Degree Granting Department
Cobaltites, Frustrated Magnets, Magnetism, Manganites, Phase Separation
Magnetic oxides exhibit rich complexity in their fundamental physical properties determined by the intricate interplay between structural, electronic and magnetic degrees of freedom. The common themes that are often present in these systems are the phase coexistence, strong magnetostructural coupling, and possible spin frustration induced by lattice geometry. While a complete understanding of the ground state magnetic properties and cooperative phenomena in this class of compounds is key to manipulating their functionality for applications, it remains among the most challenging problems facing condensed-matter physics today. To address these outstanding issues, it is essential to employ experimental methods that allow for detailed investigations of the temperature and magnetic field response of the different phases.
In this PhD dissertation, I will demonstrate the relatively unconventional experimental methods of magnetocaloric effect (MCE) and radio-frequency transverse susceptibility (TS) as powerful probes of multiple magnetic transitions, glassy phenomena, and ground state magnetic properties in a large class of complex magnetic oxides, including La0.7Ca0.3-xSrxMnO3 (x = 0, 0.05, 0.1, 0.2 and 0.25), Pr0.5Sr0.5MnO3, Pr1-xSrxCoO3 (x = 0.3, 0.35, 0.4 and 0.5), La5/8−xPrxCa3/8MnO3 (x = 0.275 and 0.375), and Ca3Co2O6.
First, the influences of strain and grain boundaries, via chemical substitution and reduced dimensionality, were studied via MCE in La0.7Ca0.3-xSrxMnO3. Polycrystalline, single crystalline, and thin-film La0.7Ca0.3-xSrxMnO3 samples show a paramagnetic to ferromagnetic transition at a wide variety of temperatures as well as an observed change in the fundamental nature of the transition (i.e. first-order magnetic transition to second order magnetic transition) that is dependent on the chemical concentration and dimensionality.
Systematic TS and MCE experiments on Pr0.5Sr0.5MnO3 and Pr0.5Sr0.5CoO3 have uncovered the different nature of low-temperature magnetic phases and demonstrate the importance of coupled structural/magnetocrystalline anisotropy in these half-doped perovskite systems. These findings point to the existence of a distinct class of phenomena in transition-metal oxide materials due to the unique interplay between structure and magnetic anisotropy, and provide evidence for the interplay of spin and orbital order as the origin of intrinsic phase separation in manganites.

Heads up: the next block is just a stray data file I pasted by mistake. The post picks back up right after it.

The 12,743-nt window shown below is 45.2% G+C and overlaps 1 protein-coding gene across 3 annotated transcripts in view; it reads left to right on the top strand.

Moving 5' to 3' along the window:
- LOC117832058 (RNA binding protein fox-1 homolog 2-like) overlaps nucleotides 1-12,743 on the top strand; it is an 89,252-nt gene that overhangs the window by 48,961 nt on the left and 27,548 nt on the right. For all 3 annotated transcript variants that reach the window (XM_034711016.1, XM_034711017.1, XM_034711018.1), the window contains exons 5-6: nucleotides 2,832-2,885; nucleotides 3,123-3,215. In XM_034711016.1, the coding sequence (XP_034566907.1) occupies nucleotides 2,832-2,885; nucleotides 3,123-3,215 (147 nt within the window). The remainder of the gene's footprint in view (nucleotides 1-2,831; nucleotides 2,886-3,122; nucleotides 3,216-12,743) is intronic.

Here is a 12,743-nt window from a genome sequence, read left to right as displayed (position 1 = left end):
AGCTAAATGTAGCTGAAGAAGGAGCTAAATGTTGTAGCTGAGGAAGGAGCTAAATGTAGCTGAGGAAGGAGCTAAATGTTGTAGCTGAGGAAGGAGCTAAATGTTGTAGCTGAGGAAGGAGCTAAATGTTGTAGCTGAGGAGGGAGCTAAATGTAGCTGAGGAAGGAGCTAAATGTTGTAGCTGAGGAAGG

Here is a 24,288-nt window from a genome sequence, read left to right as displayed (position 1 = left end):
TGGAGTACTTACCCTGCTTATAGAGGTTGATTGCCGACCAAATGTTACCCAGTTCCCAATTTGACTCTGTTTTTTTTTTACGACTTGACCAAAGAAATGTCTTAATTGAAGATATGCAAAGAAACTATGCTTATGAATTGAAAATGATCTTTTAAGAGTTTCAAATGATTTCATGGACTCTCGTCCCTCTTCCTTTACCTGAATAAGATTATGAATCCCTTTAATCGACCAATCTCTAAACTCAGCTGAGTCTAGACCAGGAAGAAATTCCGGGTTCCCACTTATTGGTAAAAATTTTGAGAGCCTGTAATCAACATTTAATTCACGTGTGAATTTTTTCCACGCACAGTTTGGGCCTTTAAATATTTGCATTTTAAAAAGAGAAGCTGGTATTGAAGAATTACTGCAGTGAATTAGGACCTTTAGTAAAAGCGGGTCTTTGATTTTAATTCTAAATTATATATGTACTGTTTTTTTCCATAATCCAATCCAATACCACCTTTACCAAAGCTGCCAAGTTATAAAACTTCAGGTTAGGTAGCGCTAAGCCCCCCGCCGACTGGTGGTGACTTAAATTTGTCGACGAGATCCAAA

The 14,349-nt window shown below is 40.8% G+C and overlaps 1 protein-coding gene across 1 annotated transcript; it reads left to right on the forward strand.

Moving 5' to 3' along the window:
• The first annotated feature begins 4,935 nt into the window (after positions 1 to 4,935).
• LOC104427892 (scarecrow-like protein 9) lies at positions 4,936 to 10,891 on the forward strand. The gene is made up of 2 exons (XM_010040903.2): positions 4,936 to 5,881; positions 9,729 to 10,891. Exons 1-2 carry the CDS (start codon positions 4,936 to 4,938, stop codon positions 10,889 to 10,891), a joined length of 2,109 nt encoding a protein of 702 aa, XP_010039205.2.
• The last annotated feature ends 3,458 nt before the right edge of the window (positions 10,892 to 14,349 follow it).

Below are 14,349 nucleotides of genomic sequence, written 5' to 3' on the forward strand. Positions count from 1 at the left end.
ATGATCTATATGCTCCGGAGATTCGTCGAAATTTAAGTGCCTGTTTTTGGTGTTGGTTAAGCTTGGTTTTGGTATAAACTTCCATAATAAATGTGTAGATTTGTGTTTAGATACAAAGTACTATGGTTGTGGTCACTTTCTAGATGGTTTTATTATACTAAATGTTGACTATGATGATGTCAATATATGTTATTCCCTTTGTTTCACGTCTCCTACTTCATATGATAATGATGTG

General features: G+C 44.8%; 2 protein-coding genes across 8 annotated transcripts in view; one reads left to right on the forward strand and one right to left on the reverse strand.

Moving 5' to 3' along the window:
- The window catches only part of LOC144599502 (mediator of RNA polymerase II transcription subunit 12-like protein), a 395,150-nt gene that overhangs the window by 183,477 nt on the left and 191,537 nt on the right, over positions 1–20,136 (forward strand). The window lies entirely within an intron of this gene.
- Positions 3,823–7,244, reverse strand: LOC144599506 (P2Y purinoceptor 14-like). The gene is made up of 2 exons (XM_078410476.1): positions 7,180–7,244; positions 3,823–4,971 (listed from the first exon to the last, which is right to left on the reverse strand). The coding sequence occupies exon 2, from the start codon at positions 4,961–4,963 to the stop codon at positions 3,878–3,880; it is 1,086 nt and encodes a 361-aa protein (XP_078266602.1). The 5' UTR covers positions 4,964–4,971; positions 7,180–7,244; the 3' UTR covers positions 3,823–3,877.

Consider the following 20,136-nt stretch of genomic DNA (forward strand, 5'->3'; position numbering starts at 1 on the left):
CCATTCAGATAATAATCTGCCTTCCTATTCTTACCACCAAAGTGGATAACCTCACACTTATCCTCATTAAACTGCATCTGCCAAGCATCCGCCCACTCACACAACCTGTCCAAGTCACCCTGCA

While Pr0.5Sr0.5MnO3 provides important insights into the influence of first- and second-order transitions on the MCE and refrigerant capacity (RC) in a single material, giving a good guidance on the development of magnetocaloric materials for active magnetic refrigeration, Pr1-xSrxCoO3 provides an excellent system for determining the structural entropy change and its contribution to the MCE in magnetocaloric materials. We have demonstrated that the structural entropy contributes significantly to the total entropy change and the structurally coupled magnetocrystalline anisotropy plays a crucial role in tailoring the magnetocaloric properties for active magnetic refrigeration technology.
In the case of La5/8−xPrxCa3/8MnO3, whose bulk form is comprised of micron-sized regions of ferromagnetic (FM), paramagnetic (PM), and charge-ordered (CO) phases, TS and MCE experiments have evidenced the dominance of low-temperature FM and high-temperature CO phases. The "dynamic" strain liquid state is strongly dependent on magnetic field, while the "frozen" strain-glass state is almost magnetic field independent. The sharp changes in the magnetization, electrical resistivity, and magnetic entropy just below the Curie temperature occur via the growth of FM domains already present in the material, even in zero magnetic field. The subtle balance of coexisting phases and kinetic arrest are also probed by MCE and TS experiments, leading to a new and more comprehensive magnetic phase diagram.
A geometrically frustrated spin chain compound Ca3Co2O6 provides an interesting case study for understanding the cooperative phenomena of low-dimensional magnetism and topological magnetic frustration in a single material. Our MCE studies have yielded new insights into the nature of switching between multi-states and competing interactions within spin chains and between them, leading to a more comprehensive magnetic phase diagram.
Scholar Commons Citation
Bingham, Nicholas Steven, "Magnetism in Complex Oxides Probed by Magnetocaloric Effect and Transverse Susceptibility" (2013). Graduate Theses and Dissertations.